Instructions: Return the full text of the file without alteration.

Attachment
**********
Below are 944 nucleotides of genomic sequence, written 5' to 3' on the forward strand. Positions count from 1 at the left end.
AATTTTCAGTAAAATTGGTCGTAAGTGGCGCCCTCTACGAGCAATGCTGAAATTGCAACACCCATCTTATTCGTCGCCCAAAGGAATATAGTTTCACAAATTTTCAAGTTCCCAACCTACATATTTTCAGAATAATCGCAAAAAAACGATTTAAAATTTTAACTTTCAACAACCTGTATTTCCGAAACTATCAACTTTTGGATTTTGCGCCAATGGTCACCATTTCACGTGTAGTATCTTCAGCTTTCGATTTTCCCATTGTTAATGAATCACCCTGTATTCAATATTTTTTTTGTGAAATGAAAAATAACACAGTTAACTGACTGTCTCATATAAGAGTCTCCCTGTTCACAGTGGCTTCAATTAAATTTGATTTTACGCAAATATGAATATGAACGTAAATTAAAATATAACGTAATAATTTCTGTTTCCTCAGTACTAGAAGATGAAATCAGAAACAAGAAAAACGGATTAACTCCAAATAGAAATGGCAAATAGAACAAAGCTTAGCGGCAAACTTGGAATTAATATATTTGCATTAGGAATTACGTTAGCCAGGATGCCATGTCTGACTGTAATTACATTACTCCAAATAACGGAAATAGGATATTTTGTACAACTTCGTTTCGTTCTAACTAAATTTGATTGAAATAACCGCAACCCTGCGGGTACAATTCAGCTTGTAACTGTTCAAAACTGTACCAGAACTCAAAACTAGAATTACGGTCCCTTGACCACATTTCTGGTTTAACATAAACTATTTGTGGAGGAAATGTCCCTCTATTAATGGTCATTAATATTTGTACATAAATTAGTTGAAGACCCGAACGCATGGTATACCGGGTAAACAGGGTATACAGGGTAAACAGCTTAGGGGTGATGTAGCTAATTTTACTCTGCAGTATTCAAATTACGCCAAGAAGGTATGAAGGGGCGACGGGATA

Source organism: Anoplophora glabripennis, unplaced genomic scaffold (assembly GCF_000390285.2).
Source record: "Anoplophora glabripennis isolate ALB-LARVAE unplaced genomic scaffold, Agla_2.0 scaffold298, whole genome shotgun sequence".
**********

Below are 944 nucleotides of genomic sequence, written 5' to 3' on the forward strand. Positions count from 1 at the left end.
AATTTTCAGTAAAATTGGTCGTAAGTGGCGCCCTCTACGAGCAATGCTGAAATTGCAACACCCATCTTATTCGTCGCCCAAAGGAATATAGTTTCACAAATTTTCAAGTTCCCAACCTACATATTTTCAGAATAATCGCAAAAAAACGATTTAAAATTTTAACTTTCAACAACCTGTATTTCCGAAACTATCAACTTTTGGATTTTGCGCCAATGGTCACCATTTCACGTGTAGTATCTTCAGCTTTCGATTTTCCCATTGTTAATGAATCACCCTGTATTCAATATTTTTTTTGTGAAATGAAAAATAACACAGTTAACTGACTGTCTCATATAAGAGTCTCCCTGTTCACAGTGGCTTCAATTAAATTTGATTTTACGCAAATATGAATATGAACGTAAATTAAAATATAACGTAATAATTTCTGTTTCCTCAGTACTAGAAGATGAAATCAGAAACAAGAAAAACGGATTAACTCCAAATAGAAATGGCAAATAGAACAAAGCTTAGCGGCAAACTTGGAATTAATATATTTGCATTAGGAATTACGTTAGCCAGGATGCCATGTCTGACTGTAATTACATTACTCCAAATAACGGAAATAGGATATTTTGTACAACTTCGTTTCGTTCTAACTAAATTTGATTGAAATAACCGCAACCCTGCGGGTACAATTCAGCTTGTAACTGTTCAAAACTGTACCAGAACTCAAAACTAGAATTACGGTCCCTTGACCACATTTCTGGTTTAACATAAACTATTTGTGGAGGAAATGTCCCTCTATTAATGGTCATTAATATTTGTACATAAATTAGTTGAAGACCCGAACGCATGGTATACCGGGTAAACAGGGTATACAGGGTAAACAGCTTAGGGGTGATGTAGCTAATTTTACTCTGCAGTATTCAAATTACGCCAAGAAGGTATGAAGGGGCGACGGGATA

Source organism: Anoplophora glabripennis, unplaced genomic scaffold (assembly GCF_000390285.2).
Source record: "Anoplophora glabripennis isolate ALB-LARVAE unplaced genomic scaffold, Agla_2.0 scaffold298, whole genome shotgun sequence".